It is because you and I occupied similar positions in the World War
   that I want you to know how glad I am that you are back again in
   the Admiralty. Your problems are, I realize, complicated by new
   factors but the essential is not very different. What I want you
   and the Prime Minister [Chamberlain] to know is that I shall at all
   times welcome it if you will keep me in touch personally with
   anything you want me to know about. You can always send sealed
   letters through your pouch or my pouch. (I,24)

The fact that both men had been in their respective navies helped to bond them as comrades in their struggles, and they quite obviously delighted in using nautical phrases in their letters as time went on. For now, they are content in proverbially "staying in touch," but also wishing to meet personally, as Roosevelt states on February 1, 1940: "I wish much that I could talk things over with you in person--but I am grateful to you for keeping me in touch, as you do" (I,34). Much, of course, was already at stake for Churchill in his lone fight against Nazi Germany, while the United States still pursued a somewhat isolationist course. Much hoping to draw America into the war as an ally, Churchill used indirect proverbial language (i.e., "fair play" and "to be at stake") on November 6 , 1940, to hint that the newly reelected President needs to look closely at the responsibilities of his country regarding the threatened free world: "I feel that you will not mind my saying that I prayed for your success and that I am truly thankful for it. This does not mean that I seek or wish anything more than the full fair and free play of your mind upon the world issues now at stake in which our two nations have to discharge their respective duties. We are now entering upon a somber phase of what must evidently be a protracted and broadening war, and I look forward to being able to interchange any thoughts with you in all that confidence and goodwill which has grown up between us since I went to the Admiralty at the outbreak" (1,8 1; repeated on November 8, 1944 [III,383]). This is proverbial pleading by indirection, and Roosevelt, while staying out of the war, helped as much as he could, encouraging his troubled friend on May 1, 1941, by simply stating proverbially: "Keep up the good work" (1,180).

With the United States having entered the war, Churchill wrote a two-line birthday message to his distant friend on January 30, 1942, that shows how political and familial matters add up to a strong personal relationship: "Many happy returns of the day, and may your next birthday see us a long lap forward on our road. Please give my kindest regards to Mrs. Roosevelt" (1,335). Roosevelt responded one day later with a most touching declaration of their friendship: "Thank you ever so much for your wire. It is fun to be in the same decade with you" (1,337). (3) About six weeks later, on March 18, 1942, Roosevelt chose the proverbial expression "to take a leaf out of someone's book" to remind his friend in a very personal manner to take good care of himself:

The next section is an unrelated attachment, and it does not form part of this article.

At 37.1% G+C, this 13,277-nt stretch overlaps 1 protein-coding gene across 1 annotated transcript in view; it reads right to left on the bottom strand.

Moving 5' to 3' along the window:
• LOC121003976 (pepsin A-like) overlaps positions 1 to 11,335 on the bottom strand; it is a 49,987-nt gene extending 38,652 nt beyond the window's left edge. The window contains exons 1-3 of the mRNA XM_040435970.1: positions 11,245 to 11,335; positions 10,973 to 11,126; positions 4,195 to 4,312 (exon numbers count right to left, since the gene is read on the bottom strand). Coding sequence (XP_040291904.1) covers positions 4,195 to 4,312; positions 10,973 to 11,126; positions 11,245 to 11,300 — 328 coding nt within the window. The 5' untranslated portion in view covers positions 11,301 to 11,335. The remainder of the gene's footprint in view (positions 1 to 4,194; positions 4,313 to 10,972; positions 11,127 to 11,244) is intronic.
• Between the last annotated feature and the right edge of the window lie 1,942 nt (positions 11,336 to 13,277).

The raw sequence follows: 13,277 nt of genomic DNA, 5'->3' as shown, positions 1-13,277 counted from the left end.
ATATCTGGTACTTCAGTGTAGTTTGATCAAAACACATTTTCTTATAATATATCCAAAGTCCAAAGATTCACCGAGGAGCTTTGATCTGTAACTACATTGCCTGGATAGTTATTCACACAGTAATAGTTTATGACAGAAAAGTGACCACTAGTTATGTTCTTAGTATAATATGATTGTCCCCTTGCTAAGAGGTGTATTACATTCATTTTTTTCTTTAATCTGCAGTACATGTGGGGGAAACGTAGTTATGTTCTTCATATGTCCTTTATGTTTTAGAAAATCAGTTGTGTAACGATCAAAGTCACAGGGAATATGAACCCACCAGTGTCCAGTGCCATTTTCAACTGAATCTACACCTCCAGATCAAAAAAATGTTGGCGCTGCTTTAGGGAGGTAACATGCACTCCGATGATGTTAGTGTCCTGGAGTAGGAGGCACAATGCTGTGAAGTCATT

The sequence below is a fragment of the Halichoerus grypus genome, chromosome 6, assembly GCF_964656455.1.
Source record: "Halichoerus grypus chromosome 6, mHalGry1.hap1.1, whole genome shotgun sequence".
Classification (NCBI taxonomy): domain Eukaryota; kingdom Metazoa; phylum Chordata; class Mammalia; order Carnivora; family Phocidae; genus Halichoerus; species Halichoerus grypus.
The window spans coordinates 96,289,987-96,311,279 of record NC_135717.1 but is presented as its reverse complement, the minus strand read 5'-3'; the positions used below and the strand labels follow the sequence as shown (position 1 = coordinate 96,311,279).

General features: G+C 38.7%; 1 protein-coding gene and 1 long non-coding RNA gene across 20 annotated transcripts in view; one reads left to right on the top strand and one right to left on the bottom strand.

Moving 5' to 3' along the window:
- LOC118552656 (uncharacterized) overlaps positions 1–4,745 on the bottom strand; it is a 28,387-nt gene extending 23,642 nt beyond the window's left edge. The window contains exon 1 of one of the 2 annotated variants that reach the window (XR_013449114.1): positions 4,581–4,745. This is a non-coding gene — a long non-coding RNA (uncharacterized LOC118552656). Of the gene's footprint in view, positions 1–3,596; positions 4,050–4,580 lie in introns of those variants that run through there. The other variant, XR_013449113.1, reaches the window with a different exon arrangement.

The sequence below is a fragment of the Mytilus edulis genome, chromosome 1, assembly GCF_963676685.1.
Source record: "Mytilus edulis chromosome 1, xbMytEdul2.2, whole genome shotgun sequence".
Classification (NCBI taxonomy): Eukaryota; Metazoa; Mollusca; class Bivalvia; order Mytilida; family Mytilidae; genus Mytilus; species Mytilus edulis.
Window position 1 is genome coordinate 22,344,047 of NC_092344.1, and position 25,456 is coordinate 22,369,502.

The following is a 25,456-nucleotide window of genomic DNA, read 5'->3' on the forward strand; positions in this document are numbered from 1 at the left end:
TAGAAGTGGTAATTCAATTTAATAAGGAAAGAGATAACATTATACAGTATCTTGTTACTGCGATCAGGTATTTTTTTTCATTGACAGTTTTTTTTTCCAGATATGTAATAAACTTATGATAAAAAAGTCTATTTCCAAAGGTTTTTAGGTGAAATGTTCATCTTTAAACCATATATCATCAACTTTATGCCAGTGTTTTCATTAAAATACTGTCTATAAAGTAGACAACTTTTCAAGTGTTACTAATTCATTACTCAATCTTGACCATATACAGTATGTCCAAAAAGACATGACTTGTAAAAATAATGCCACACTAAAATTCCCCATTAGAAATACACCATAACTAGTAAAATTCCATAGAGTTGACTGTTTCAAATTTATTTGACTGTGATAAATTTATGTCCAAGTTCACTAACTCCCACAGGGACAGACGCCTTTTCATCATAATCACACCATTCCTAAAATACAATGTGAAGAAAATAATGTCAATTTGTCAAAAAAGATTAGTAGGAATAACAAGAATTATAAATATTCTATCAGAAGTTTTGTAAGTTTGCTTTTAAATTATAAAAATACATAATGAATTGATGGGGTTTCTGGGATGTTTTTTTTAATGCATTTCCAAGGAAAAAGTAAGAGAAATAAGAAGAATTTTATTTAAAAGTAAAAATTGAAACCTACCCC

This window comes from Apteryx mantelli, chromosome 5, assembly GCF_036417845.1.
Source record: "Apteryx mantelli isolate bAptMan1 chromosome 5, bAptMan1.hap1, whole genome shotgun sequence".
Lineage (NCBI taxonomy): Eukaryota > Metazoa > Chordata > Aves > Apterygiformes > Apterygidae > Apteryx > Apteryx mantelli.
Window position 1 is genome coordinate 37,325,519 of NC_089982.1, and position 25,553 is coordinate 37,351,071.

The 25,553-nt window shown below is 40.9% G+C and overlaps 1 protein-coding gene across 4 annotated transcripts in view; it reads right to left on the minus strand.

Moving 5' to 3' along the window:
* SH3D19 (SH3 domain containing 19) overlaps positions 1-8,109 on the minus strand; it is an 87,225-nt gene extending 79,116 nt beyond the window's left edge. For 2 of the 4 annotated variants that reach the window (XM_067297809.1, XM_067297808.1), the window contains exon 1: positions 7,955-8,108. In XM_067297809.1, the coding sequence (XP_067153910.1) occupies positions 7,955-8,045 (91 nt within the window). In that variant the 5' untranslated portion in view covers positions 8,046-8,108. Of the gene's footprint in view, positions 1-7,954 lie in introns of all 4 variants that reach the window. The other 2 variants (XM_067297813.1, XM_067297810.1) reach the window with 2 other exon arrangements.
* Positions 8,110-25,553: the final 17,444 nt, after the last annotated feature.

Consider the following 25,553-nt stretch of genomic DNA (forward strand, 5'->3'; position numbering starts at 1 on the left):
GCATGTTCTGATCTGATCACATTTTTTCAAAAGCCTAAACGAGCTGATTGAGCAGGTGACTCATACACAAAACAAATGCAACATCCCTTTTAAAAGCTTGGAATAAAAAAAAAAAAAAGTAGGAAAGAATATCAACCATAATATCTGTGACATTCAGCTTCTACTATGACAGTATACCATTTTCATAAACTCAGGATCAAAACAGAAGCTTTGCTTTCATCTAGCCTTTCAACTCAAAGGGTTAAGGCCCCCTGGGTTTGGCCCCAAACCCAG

I know you will keep up your optimism and your grand driving force,
   but I know you will not mind if I tell you that you ought to take a
   leaf out of my notebook. Once a month I go to Hyde Park for four
   days, crawl into a hole and pull the hole [sic] in after me. I am
   called on the telephone only if something of really great
   importance occurs. I wish you would try it, and I wish you would
   lay a few bricks or paint another picture. (1,422)

And when his wife Eleanor went on a good-will visit to Great Britain in October 1942, Franklin sent a short letter along with her that began with "I confide my Missus to take care of you and Mrs. Churchill. I know our better halves will hit it off beautifully" (October 19, 1942; 1,633). In addition to this twofold use of proverbial phrases, Roosevelt ends his short note with yet another proverbial metaphor, indicating that he and Churchill were facing similar concerns with the media: "My trip to the west coast was well worth while and the people are all right--not the newspaper owners. You have that same headache" (1,633).